SMITH, ROBERT NORMAN
Name: Robert Norman Smith
Rank/Branch: O5/US Marine Corps
Unit: HAMS 11, MAG 11
Date of Birth: 20 September 1926
Home City of Record: Trucksville PA
Date of Loss: 19 August 1969
Country of Loss: North Vietnam
Loss Coordinates: 170400N 1070600E (XE810020)
Status (in 1973): Missing in Action
Other Personnel in Incident: John N. Flanigan (missing - remains identified
Source: Compiled by Homecoming II Project with the assistance of one or more
of the following: raw data from U.S. Government agency sources, correspondence
with POW/MIA families, published sources, interviews.
Updated by the P.O.W. NETWORK. 2020
SYNOPSIS: On August 19, 1969, Lt.Col. Robert N. Smith, pilot, and Capt. John N.
Flanigan, radar intercept officer, departed Da Nang in their F4B Phantom
fighter/bomber jet aircraft to fly escort on a photo reconnaissance mission
just north of the Demilitarized Zone (DMZ).
Smith's aircraft made one run over the target, and then he and the other
aircraft separated and were supposed to rendezvous for a second run. Smith
never returned for the second run, and contact was never established with Smith
or his backseater.
It was never determined whether Smith's aircraft was shot down or crashed
because of a malfunction. However, the area in which they were last seen, about
5 miles east of the city of Vinh Linh in Quang Binh Province, North Vietnam,
was relatively heavily defended. The U.S. believes there is a high degree of
probability that the enemy knew what happened to Smith and Flanigan.
Smith and Flanigan were not among the prisoners of war that were released in
1973. High ranking U.S. officials admit their dismay that "hundreds" of
suspected American prisoners of war did not return.
Alarmingly, evidence continues to mount that Americans were left as prisoners
in Southeast Asia and continue to be held today. Unlike "MIAs" from other wars,
most of the nearly 2500 men and women who remain missing in Southeast Asia can
be accounted for. Smith and Flanigan could be among them. Isn't it time we
brought our men home?
UNITED STATES AIR FORCE NEWS RELEASE-60TH AIR MOBILITY WING(AMW) PUBLIC
AFFAIRS DIVISION, TRAVIS AFB, CA PHONE: (707)424-2011
NEWS RELEASE NO. 9706-20 JUNE 26, 1997
The remains of FIVE American servicemembers previously unaccounted for from
Southeast Asia have been identified and are being returned to their families
for burial in the United States. Their remains will be repatriated in a
ceremony at 4:00 pm June 26 on the Travis flightline.
They are identified as LT.COL.LEWIS H. ABRAMS, MARINE CORPS, of Montclair,
N.J.; MAJ. ROBERT E. HOLDEMAN, MARINE CORPS. of Winchester, Ind.; and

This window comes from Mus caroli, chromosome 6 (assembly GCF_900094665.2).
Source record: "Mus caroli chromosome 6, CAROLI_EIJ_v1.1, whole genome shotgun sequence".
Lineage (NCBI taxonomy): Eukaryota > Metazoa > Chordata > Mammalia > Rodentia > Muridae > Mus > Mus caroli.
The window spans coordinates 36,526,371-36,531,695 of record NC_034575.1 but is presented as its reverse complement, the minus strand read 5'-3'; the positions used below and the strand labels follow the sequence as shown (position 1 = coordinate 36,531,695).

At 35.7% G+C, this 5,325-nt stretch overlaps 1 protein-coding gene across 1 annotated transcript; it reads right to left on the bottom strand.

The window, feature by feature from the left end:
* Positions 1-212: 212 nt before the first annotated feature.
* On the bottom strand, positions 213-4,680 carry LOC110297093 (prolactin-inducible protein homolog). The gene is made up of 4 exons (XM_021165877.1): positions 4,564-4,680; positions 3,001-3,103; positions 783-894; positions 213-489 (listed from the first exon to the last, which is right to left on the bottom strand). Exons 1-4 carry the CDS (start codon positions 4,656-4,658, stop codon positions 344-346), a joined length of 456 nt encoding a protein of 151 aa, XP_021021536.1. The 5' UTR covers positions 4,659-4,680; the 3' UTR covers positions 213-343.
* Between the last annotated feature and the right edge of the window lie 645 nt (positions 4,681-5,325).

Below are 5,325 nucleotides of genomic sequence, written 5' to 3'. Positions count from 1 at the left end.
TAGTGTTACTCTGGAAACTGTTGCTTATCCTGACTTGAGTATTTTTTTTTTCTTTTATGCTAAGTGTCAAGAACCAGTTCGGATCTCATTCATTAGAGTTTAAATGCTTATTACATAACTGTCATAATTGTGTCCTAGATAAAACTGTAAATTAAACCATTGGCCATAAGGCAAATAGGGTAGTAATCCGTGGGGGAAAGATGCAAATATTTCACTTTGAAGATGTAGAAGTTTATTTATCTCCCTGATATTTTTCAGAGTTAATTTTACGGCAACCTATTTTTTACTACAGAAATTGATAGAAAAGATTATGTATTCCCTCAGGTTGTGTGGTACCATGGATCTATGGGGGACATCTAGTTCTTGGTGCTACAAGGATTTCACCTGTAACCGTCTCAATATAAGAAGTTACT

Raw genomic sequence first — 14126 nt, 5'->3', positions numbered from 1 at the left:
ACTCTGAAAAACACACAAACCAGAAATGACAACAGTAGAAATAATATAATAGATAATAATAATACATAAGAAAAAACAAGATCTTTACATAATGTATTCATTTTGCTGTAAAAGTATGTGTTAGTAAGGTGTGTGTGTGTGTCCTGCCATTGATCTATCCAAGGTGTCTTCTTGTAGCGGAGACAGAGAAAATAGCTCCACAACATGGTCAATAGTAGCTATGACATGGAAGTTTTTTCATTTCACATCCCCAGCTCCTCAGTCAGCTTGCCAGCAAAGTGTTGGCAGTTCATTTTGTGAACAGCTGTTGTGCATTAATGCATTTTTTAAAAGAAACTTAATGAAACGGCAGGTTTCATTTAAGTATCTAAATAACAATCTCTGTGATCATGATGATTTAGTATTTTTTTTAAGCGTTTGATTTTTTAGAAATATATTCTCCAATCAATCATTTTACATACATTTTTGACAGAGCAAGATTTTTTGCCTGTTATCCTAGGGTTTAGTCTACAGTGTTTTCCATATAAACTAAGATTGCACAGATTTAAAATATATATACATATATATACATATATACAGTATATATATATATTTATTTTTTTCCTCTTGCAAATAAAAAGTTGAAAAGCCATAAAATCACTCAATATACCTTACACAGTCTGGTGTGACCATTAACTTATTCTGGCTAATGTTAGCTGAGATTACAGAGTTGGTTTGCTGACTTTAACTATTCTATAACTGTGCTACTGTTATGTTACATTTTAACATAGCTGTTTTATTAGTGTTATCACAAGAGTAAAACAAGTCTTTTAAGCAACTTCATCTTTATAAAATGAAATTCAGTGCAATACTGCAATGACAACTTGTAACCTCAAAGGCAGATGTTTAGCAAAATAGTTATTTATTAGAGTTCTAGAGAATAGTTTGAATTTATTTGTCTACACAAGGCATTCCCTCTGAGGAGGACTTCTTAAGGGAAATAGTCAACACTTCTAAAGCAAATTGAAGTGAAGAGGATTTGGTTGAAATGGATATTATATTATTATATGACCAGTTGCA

CAPTAIN JOHN N. FLANIGAN, MARINE CORPS, of Winter Haven, Fla. THE NAMES OF
TWO AIR FORCE AVIATORS WILL NOT BE RELEASED AT THE REQUEST OF THEIR FAMILIES.
On Nov. 25, 1967, Abrams and Holdeman were shot down while flying a night
strike mission near Haiphong, North Vietnam. A radio Peking broadcast
confirmed the Marine Corps aircraft had been shot down in the vicinity of
Haiphong. In 1988, the Socialist Republic of Vietnam repatriated what they
believed to be the remains of U.S. service personnel lost during the Vietnam
War. Included in the remains was a military identification card fragment
with what appeared to be the name Abrams.
In 1993 and 1995, joint U.S. and Vietnamese teams investigated and excavated
a crash site in Hai Phong Province. Local villagers reported that remains
had previously recovered and turned over to higher authorities. They also
turned over bone fragments found near the crash site.
On August 19, 1969, Flanigan and his pilot were flying an F-4B as escort for
a photo recon mission over North Vietnam. They lost contact with other
aircraft in their flight, and never made it back to their base at Danang,
South Vietnam. In 1989, the Vietnamese gov. repatriated remains believed to
be those of Flanigan. Four subsequent joint US and Vietnamese
investigations were able to locate their crash site in Quang Binh Province.
The site was excavated in 1995 where aircraft wreckage, aircrew related
items, and personnel effects were located, but NO human remains were found.
The remains of Flanigan turned over by the Vietnamese were positively
identified and Mitochondrial DNA testing was used to confirm the
identification. With the identification of these FIVE service members, 2118
Americans remain unaccounted for from the Vietnam War.
** No additional information about the two Air Force avaitors has been given.****